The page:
Oklahoma Company to Pay $55K to Settle Disability Discrimination Suit

June 2, 2020

An Oklahoma-based internet retailer will pay $55,000 to settle a disability discrimination lawsuit, federal officials say.

In its lawsuit, the U.S. Equal Employment Opportunity Commission (EEOC) said Black Forest Décor LLC, based in Jenks, Oklahoma, unlawfully fired warehouse employee for taking unpaid leave it forced her to use.

According to the EEOC’s lawsuit, in February 2018, Barbara Berry, a worker in Black Forest’s Enid, Okla., warehouse, notified the company that she had a medical condition that was likely to require surgery in the coming month, but that her doctor had released her to work until her surgery.

In response, Black Forest placed Berry on unpaid leave until her surgery because the company was afraid it would be liable if anything happened to her while working.

Although Berry kept Black Forest updated with details about her upcoming surgery, the company didn’t contact her again until three weeks later when it sent her a letter stating she was being fired for “excessive absences,” the EEOC charged.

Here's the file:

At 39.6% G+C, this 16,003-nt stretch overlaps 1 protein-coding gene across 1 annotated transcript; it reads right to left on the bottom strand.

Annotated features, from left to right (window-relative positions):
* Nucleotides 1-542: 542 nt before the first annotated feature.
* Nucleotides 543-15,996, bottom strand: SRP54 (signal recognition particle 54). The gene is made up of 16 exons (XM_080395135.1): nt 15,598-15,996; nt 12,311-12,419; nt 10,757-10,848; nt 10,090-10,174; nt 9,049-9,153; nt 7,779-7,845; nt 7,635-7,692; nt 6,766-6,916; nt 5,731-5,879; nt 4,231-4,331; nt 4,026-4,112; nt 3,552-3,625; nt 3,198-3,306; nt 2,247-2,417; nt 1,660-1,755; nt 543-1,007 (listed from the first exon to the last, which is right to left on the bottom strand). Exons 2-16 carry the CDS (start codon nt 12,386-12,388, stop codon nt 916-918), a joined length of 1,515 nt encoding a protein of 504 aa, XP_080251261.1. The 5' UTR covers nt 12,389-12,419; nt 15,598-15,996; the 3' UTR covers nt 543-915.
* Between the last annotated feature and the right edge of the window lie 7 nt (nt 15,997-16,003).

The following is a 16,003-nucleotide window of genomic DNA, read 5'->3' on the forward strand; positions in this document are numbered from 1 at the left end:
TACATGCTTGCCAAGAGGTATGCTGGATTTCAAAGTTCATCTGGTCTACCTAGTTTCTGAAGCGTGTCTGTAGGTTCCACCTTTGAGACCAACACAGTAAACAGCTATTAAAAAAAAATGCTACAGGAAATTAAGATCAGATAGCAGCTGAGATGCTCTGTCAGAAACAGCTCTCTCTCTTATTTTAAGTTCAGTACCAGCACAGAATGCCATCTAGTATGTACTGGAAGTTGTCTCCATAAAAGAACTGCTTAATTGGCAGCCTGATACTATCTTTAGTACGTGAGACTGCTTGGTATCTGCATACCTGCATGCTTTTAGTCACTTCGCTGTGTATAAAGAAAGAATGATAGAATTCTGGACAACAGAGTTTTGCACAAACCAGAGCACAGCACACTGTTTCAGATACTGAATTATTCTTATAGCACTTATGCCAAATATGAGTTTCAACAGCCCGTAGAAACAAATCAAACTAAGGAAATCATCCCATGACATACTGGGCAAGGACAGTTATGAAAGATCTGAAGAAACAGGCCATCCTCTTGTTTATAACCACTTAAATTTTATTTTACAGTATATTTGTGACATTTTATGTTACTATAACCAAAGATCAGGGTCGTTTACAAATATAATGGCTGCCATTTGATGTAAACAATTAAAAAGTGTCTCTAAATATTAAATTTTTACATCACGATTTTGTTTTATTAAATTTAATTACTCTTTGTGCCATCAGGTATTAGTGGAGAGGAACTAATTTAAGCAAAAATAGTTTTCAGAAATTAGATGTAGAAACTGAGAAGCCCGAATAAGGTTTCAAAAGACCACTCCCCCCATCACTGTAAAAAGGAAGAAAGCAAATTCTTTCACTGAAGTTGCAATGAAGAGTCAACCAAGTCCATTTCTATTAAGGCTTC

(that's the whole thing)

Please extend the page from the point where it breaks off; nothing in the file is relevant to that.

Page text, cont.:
Such alleged conduct violates the Americans with Disabil­ities Act (ADA), which prohibits employers from taking adverse employment actions against individuals because of disabilities, including forcing them to take unnecessary leave. The EEOC filed its lawsuit (Equal Employment Opportunity Commission v. Black Forest Décor, LLC, No. 5:19-cv-00894-SLP) in September 2019 in U.S. District Court for the Western District of Oklahoma after first attempting to reach a pre-litigation settlement through its conciliation process.

The three-year consent decree settling the suit, entered by Judge Scott L. Palk, requires Black Forest Décor to pay $55,000 in monetary damages to Barbara Berry and adopt policies and provide annual employee training to ensure compliance with the ADA.

The decree further requires Black Forest Décor to post an anti-discrimination notice and track denied accommodation requests and discharges for medical-related absences and report them to the EEOC.

Source: EEOC

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